With employment and student debt on the rise, too many grads are focused on securing their first ‘real’ job. Be careful. Pressure from parents and anticipation for your first adult paycheck can result in short-sighted decision-making. While less financially rewarding up front, the right internship can offer growth potential that will take you further than almost any entry-level position.
Accepting the right internship over a job is a short-term sacrifice that will pay long term dividends. For example, I’ve always been entrepreneurial. Growing up, I wrote business plans for fun. After I graduated, I could have pursued a real job or attended graduate school. But the best option for me, the one that offered the biggest opportunity for accelerated career growth, turned out to be interning with a small venture capital firm.
I determined my target VC firm and sent them an unsolicited email to offer my services as an intern. They accepted, and let me take on responsibilities far above my experience level. If you’re passionate enough about doing something, and people believe in you, they will create opportunities for you to do it. My bosses at the firm eventually grew tired of me leaving for my part-time job at Olive Garden, which paid more. They made me an offer to entice me to forget about grad school and stay full time. Looking back, it was one of the best career decisions I’ve made.
If you’re choosing an internship over a job, prioritize your potential for growth over optics. Pursuing an internship at a major firm might be the right move, but consider the level of impact you’ll have there. Are you one of dozens of interns on a single team? Will you be able to contribute to meaningful projects? Consider what you want to get out of your internship. Growth creates opportunity, so look to the growth potential of the company.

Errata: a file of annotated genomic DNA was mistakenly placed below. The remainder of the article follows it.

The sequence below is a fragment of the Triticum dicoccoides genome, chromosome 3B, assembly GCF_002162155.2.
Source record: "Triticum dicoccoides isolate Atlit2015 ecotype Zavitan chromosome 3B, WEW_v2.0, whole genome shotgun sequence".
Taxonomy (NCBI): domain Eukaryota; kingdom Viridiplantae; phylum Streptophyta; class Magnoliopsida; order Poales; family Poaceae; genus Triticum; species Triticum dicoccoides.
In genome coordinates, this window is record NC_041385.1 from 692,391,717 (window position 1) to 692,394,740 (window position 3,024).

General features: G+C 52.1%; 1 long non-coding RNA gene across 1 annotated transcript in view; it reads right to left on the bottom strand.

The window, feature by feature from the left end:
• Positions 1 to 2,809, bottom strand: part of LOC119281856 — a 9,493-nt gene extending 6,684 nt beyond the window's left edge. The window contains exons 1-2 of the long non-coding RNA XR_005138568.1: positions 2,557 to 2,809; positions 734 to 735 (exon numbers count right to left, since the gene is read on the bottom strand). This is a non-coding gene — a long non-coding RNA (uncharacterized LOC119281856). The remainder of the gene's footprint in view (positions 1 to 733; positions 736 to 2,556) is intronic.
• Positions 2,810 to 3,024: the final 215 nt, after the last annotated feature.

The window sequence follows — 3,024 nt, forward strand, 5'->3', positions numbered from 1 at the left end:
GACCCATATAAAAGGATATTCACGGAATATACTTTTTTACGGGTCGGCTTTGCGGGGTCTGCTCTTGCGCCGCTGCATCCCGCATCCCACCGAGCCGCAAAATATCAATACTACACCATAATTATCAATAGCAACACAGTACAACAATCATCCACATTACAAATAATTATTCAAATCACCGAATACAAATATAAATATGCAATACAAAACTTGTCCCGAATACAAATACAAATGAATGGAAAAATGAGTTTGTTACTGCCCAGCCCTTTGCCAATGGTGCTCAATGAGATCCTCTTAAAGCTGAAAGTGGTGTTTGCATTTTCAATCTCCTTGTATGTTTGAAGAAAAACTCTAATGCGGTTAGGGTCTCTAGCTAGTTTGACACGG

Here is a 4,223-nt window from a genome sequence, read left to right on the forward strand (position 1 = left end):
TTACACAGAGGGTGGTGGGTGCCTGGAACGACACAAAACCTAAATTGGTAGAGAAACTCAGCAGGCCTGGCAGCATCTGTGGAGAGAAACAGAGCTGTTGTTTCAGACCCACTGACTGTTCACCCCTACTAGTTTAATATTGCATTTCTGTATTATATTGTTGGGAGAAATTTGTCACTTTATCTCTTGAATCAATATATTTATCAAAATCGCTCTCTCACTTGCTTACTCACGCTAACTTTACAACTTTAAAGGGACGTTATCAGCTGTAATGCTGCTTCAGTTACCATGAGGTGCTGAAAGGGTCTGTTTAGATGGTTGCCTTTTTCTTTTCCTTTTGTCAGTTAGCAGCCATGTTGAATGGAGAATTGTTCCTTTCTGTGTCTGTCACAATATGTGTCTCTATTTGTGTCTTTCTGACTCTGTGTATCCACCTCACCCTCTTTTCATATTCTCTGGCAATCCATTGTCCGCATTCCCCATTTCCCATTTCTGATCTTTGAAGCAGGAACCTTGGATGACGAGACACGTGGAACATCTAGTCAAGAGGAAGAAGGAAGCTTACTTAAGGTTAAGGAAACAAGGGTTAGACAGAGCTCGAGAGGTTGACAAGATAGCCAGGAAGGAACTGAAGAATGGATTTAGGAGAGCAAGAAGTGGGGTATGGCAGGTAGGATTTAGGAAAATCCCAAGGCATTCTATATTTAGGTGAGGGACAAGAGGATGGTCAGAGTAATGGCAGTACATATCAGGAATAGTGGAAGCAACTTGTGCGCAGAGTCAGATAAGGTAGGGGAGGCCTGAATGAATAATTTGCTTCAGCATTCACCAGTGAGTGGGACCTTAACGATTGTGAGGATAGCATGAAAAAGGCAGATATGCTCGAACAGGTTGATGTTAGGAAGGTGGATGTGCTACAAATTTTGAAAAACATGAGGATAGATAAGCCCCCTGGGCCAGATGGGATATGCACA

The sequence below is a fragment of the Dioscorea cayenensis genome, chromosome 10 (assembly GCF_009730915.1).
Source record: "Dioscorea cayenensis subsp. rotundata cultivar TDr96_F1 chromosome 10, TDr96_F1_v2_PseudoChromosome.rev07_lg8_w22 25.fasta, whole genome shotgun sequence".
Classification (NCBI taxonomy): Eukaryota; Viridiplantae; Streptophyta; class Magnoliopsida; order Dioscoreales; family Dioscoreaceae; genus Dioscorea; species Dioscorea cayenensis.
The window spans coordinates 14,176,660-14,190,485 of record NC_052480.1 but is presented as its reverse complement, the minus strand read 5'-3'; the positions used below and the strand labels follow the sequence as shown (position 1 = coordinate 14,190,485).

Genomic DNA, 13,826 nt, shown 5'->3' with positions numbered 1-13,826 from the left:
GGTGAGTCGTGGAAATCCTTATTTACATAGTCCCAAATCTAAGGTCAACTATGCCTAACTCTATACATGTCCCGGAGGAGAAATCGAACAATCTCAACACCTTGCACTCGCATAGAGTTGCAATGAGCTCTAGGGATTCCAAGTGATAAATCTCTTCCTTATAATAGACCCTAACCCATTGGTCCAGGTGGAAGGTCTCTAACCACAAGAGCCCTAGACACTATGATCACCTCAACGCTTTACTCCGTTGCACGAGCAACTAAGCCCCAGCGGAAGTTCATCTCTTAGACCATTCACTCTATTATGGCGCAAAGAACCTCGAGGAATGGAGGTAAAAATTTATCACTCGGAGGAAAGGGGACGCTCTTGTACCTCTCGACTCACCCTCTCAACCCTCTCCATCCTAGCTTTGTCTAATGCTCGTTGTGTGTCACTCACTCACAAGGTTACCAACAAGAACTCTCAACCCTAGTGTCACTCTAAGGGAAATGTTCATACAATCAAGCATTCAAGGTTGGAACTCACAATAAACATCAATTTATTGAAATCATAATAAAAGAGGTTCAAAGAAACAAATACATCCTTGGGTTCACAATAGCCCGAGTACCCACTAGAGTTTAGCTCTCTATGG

Before you get started, make a game plan. You’ll be in control of more than you might think. Be respectfully ambitious. Make a list of the skills you hope to learn and types of projects you’d like to get in your portfolio. If you’re a reliable contributor and show depth of thought, the team will repay you by doing their best to deliver the experiences that you want.
Business leaders value and reward intuitiveness. Early on, prove your resourcefulness and dependability. Be thoughtful. Offer a unique higher-level perspective. Don’t spend your time with other interns. Inform yourself about the business by having lunch with different leaders every day.
An entry-level salary might enable you to switch from ramen to restaurant once in awhile, but it can be short-sighted. Be sure not to miss an opportunity to shape your experience and build a foundation for future growth. Making your debut into the workforce by way of strategic internship can put you in a position to command higher salary and pay off student loan bills sooner.
By our CEO and co-founder Eric Breon